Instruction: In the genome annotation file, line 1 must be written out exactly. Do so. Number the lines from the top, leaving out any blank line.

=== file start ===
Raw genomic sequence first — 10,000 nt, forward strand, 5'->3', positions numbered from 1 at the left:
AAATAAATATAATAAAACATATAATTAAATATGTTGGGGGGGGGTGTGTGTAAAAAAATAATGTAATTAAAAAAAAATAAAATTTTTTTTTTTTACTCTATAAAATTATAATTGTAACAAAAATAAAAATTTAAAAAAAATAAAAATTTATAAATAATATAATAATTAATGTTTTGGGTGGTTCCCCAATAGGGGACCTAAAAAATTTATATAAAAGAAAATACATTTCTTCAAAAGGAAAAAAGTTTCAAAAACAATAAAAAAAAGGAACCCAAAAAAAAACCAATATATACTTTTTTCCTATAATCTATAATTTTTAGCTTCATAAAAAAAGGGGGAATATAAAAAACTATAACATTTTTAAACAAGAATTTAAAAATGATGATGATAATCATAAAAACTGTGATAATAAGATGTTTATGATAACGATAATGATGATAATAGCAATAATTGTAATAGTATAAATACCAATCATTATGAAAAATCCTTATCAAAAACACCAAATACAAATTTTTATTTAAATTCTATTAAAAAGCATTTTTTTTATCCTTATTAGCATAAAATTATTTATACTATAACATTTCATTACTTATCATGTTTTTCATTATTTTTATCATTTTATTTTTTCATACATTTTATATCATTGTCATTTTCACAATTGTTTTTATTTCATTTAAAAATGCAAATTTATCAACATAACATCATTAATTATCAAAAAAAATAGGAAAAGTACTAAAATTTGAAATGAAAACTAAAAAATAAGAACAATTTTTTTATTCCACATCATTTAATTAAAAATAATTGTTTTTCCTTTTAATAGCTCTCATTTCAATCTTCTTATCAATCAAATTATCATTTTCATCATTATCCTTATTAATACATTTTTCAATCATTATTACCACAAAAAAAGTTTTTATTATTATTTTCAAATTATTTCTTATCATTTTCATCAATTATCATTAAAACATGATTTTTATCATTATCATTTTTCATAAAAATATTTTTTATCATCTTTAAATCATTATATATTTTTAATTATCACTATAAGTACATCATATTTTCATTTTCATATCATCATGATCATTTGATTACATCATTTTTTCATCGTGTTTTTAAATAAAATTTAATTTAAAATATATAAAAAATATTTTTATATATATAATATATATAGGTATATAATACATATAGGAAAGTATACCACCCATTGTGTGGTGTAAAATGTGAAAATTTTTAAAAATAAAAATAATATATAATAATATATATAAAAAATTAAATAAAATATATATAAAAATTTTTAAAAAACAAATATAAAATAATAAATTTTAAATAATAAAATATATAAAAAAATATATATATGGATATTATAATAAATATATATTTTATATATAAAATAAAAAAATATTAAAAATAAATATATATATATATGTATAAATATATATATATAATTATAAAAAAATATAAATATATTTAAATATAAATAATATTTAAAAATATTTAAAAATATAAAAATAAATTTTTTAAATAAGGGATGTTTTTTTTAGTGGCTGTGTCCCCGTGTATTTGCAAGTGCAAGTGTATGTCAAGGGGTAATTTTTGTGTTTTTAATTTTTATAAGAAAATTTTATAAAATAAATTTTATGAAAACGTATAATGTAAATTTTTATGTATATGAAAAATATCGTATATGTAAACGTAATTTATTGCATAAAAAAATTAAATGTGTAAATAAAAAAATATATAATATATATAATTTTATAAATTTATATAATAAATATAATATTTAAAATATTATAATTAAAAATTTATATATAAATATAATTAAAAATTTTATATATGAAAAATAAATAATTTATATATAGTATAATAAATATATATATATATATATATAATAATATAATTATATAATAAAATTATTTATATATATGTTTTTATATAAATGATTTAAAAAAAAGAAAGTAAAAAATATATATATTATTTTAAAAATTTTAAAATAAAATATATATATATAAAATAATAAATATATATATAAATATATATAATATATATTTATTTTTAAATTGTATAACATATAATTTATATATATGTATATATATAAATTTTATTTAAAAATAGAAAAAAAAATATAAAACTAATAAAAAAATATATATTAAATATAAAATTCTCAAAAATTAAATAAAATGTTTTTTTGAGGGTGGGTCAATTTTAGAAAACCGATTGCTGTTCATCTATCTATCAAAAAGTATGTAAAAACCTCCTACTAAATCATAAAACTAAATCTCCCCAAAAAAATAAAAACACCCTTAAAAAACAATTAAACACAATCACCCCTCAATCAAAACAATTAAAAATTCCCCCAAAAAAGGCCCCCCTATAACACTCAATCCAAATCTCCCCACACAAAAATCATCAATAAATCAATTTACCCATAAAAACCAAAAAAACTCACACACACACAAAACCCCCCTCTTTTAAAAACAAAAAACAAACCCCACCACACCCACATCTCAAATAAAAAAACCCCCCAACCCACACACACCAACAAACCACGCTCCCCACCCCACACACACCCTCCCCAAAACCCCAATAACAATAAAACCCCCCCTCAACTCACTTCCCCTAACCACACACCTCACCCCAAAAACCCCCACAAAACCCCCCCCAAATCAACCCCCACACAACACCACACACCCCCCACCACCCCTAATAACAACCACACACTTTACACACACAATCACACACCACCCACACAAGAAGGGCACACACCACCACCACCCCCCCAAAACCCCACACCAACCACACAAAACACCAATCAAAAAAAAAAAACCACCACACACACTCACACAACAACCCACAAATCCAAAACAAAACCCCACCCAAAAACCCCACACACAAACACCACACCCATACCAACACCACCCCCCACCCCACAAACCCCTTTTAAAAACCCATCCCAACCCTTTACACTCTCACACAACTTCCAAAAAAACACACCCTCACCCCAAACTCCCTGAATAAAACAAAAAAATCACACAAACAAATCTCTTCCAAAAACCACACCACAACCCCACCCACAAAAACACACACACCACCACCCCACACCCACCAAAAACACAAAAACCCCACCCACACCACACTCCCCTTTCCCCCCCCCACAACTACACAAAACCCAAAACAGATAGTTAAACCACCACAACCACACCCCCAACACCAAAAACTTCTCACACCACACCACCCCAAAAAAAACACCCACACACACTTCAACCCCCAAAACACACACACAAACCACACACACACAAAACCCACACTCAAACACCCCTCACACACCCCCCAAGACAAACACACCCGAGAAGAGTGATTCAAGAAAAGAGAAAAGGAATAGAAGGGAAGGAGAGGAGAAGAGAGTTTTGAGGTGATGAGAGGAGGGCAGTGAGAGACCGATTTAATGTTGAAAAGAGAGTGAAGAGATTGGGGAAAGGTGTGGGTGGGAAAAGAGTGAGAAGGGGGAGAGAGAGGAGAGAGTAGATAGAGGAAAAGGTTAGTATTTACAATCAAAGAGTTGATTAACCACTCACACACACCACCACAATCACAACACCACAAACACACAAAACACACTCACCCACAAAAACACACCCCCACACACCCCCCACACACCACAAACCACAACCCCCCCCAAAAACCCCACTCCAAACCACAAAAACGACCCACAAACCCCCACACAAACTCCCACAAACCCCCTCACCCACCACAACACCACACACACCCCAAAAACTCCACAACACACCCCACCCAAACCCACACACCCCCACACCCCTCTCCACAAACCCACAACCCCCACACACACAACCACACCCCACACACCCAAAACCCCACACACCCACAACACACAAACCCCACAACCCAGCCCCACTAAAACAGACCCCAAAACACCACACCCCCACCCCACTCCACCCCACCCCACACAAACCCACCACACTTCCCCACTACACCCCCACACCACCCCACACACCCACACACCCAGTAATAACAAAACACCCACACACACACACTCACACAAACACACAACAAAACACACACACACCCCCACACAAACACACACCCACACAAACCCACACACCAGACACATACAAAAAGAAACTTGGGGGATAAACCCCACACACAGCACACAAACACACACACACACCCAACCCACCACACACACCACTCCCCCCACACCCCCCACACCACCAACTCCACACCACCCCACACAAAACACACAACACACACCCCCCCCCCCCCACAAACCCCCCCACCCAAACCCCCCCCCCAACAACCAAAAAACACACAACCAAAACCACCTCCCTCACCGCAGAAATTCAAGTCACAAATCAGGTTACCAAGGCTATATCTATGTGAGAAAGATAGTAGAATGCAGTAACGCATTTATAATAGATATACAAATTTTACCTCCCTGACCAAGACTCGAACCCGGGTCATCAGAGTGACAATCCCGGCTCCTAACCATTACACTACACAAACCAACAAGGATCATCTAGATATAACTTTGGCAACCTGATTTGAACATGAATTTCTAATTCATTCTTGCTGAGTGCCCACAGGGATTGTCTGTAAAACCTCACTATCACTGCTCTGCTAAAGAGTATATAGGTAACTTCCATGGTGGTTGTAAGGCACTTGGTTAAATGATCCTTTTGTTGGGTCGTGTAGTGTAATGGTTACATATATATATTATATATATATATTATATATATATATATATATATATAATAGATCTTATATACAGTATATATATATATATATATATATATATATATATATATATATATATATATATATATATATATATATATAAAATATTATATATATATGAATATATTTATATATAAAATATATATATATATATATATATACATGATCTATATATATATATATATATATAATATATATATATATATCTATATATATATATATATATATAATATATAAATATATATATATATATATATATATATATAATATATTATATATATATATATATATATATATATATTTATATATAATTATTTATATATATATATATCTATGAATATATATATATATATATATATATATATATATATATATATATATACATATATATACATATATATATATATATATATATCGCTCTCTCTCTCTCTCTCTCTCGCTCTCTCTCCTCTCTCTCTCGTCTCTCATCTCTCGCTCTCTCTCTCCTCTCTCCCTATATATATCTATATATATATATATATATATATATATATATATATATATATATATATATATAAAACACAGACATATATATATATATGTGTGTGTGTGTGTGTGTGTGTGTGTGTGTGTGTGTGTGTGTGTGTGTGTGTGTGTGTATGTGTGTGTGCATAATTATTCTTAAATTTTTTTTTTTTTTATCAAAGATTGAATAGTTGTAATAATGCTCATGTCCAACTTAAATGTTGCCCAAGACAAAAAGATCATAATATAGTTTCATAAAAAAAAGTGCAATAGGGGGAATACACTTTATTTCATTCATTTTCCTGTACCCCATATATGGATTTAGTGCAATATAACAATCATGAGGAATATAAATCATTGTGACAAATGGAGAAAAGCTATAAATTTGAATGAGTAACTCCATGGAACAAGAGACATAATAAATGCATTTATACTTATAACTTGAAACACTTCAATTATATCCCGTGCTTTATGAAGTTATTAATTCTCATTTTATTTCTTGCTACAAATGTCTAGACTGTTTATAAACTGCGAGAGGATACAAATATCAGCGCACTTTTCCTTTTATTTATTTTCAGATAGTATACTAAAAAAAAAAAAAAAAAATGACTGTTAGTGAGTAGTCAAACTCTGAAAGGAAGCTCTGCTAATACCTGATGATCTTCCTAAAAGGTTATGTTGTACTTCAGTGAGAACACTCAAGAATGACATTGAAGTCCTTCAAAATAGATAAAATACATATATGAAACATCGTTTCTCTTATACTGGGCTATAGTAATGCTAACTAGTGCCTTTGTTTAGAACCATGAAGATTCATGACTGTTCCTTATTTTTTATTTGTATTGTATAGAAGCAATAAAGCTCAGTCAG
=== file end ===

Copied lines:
Raw genomic sequence first — 10,000 nt, forward strand, 5'->3', positions numbered from 1 at the left: